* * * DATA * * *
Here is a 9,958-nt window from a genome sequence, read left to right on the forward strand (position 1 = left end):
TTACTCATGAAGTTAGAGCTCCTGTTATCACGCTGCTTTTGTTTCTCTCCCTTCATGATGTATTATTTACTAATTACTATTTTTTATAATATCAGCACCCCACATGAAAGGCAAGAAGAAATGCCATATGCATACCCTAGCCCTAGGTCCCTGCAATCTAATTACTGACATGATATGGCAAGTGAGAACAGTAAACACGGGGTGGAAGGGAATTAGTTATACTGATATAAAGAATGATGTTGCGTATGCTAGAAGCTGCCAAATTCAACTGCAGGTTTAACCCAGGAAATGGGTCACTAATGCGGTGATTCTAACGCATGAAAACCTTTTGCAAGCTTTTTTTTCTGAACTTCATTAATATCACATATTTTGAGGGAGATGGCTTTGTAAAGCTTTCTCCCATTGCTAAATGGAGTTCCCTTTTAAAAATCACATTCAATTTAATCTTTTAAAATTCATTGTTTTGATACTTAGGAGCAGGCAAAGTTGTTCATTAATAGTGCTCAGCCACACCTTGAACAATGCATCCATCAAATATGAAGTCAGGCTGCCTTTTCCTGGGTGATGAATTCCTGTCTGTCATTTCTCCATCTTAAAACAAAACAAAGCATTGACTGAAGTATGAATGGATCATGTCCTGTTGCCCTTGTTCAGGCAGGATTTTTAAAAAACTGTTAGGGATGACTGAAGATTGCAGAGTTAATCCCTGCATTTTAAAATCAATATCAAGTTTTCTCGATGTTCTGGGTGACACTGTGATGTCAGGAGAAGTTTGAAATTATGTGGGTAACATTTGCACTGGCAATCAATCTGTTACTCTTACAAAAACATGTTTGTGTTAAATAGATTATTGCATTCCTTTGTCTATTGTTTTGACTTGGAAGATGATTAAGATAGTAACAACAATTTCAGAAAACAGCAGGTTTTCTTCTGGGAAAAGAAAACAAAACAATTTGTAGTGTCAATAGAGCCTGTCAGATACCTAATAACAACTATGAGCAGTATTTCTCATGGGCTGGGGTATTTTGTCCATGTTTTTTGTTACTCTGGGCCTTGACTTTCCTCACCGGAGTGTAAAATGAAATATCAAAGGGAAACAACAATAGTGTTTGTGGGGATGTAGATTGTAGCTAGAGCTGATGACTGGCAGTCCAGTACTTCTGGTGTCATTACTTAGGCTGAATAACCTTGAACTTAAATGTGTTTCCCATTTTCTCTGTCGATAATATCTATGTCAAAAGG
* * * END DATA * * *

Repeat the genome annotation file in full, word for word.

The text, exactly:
Here is a 9,958-nt window from a genome sequence, read left to right on the forward strand (position 1 = left end):
TTACTCATGAAGTTAGAGCTCCTGTTATCACGCTGCTTTTGTTTCTCTCCCTTCATGATGTATTATTTACTAATTACTATTTTTTATAATATCAGCACCCCACATGAAAGGCAAGAAGAAATGCCATATGCATACCCTAGCCCTAGGTCCCTGCAATCTAATTACTGACATGATATGGCAAGTGAGAACAGTAAACACGGGGTGGAAGGGAATTAGTTATACTGATATAAAGAATGATGTTGCGTATGCTAGAAGCTGCCAAATTCAACTGCAGGTTTAACCCAGGAAATGGGTCACTAATGCGGTGATTCTAACGCATGAAAACCTTTTGCAAGCTTTTTTTTCTGAACTTCATTAATATCACATATTTTGAGGGAGATGGCTTTGTAAAGCTTTCTCCCATTGCTAAATGGAGTTCCCTTTTAAAAATCACATTCAATTTAATCTTTTAAAATTCATTGTTTTGATACTTAGGAGCAGGCAAAGTTGTTCATTAATAGTGCTCAGCCACACCTTGAACAATGCATCCATCAAATATGAAGTCAGGCTGCCTTTTCCTGGGTGATGAATTCCTGTCTGTCATTTCTCCATCTTAAAACAAAACAAAGCATTGACTGAAGTATGAATGGATCATGTCCTGTTGCCCTTGTTCAGGCAGGATTTTTAAAAAACTGTTAGGGATGACTGAAGATTGCAGAGTTAATCCCTGCATTTTAAAATCAATATCAAGTTTTCTCGATGTTCTGGGTGACACTGTGATGTCAGGAGAAGTTTGAAATTATGTGGGTAACATTTGCACTGGCAATCAATCTGTTACTCTTACAAAAACATGTTTGTGTTAAATAGATTATTGCATTCCTTTGTCTATTGTTTTGACTTGGAAGATGATTAAGATAGTAACAACAATTTCAGAAAACAGCAGGTTTTCTTCTGGGAAAAGAAAACAAAACAATTTGTAGTGTCAATAGAGCCTGTCAGATACCTAATAACAACTATGAGCAGTATTTCTCATGGGCTGGGGTATTTTGTCCATGTTTTTTGTTACTCTGGGCCTTGACTTTCCTCACCGGAGTGTAAAATGAAATATCAAAGGGAAACAACAATAGTGTTTGTGGGGATGTAGATTGTAGCTAGAGCTGATGACTGGCAGTCCAGTACTTCTGGTGTCATTACTTAGGCTGAATAACCTTGAACTTAAATGTGTTTCCCATTTTCTCTGTCGATAATATCTATGTCAAAAGG